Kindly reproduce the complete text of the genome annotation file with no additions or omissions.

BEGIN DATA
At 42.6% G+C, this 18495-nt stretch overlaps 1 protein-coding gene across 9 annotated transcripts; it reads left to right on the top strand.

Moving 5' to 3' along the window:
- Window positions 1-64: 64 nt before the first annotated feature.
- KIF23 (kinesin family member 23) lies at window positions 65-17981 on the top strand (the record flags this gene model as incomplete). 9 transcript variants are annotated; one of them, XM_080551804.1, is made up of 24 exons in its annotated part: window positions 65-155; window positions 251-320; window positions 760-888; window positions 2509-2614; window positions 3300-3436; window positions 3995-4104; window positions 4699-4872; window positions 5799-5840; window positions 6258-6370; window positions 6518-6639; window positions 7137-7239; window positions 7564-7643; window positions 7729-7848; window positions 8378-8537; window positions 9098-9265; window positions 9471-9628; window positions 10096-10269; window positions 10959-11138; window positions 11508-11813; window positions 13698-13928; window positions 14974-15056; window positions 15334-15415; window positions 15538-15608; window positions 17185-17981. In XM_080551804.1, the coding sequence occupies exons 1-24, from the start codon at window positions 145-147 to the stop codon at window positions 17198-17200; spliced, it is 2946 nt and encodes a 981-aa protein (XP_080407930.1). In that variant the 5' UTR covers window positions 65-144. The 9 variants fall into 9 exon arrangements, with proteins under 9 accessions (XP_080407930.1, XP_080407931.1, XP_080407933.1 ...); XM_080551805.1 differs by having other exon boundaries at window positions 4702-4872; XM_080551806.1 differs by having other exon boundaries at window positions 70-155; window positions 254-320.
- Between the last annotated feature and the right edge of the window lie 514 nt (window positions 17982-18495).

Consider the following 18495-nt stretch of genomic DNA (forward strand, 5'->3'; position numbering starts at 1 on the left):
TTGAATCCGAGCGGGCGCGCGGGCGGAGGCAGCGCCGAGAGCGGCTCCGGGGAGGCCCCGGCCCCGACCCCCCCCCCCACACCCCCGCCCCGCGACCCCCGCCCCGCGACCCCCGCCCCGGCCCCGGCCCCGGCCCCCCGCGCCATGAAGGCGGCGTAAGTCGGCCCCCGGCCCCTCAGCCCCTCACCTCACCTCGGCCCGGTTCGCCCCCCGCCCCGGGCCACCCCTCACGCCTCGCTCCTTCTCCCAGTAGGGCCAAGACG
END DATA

At 42.6% G+C, this 18495-nt stretch overlaps 1 protein-coding gene across 9 annotated transcripts; it reads left to right on the top strand.

Moving 5' to 3' along the window:
- Window positions 1-64: 64 nt before the first annotated feature.
- KIF23 (kinesin family member 23) lies at window positions 65-17981 on the top strand (the record flags this gene model as incomplete). 9 transcript variants are annotated; one of them, XM_080551804.1, is made up of 24 exons in its annotated part: window positions 65-155; window positions 251-320; window positions 760-888; window positions 2509-2614; window positions 3300-3436; window positions 3995-4104; window positions 4699-4872; window positions 5799-5840; window positions 6258-6370; window positions 6518-6639; window positions 7137-7239; window positions 7564-7643; window positions 7729-7848; window positions 8378-8537; window positions 9098-9265; window positions 9471-9628; window positions 10096-10269; window positions 10959-11138; window positions 11508-11813; window positions 13698-13928; window positions 14974-15056; window positions 15334-15415; window positions 15538-15608; window positions 17185-17981. In XM_080551804.1, the coding sequence occupies exons 1-24, from the start codon at window positions 145-147 to the stop codon at window positions 17198-17200; spliced, it is 2946 nt and encodes a 981-aa protein (XP_080407930.1). In that variant the 5' UTR covers window positions 65-144. The 9 variants fall into 9 exon arrangements, with proteins under 9 accessions (XP_080407930.1, XP_080407931.1, XP_080407933.1 ...); XM_080551805.1 differs by having other exon boundaries at window positions 4702-4872; XM_080551806.1 differs by having other exon boundaries at window positions 70-155; window positions 254-320.
- Between the last annotated feature and the right edge of the window lie 514 nt (window positions 17982-18495).

Consider the following 18495-nt stretch of genomic DNA (forward strand, 5'->3'; position numbering starts at 1 on the left):
TTGAATCCGAGCGGGCGCGCGGGCGGAGGCAGCGCCGAGAGCGGCTCCGGGGAGGCCCCGGCCCCGACCCCCCCCCCCACACCCCCGCCCCGCGACCCCCGCCCCGCGACCCCCGCCCCGGCCCCGGCCCCGGCCCCCCGCGCCATGAAGGCGGCGTAAGTCGGCCCCCGGCCCCTCAGCCCCTCACCTCACCTCGGCCCGGTTCGCCCCCCGCCCCGGGCCACCCCTCACGCCTCGCTCCTTCTCCCAGTAGGGCCAAGACG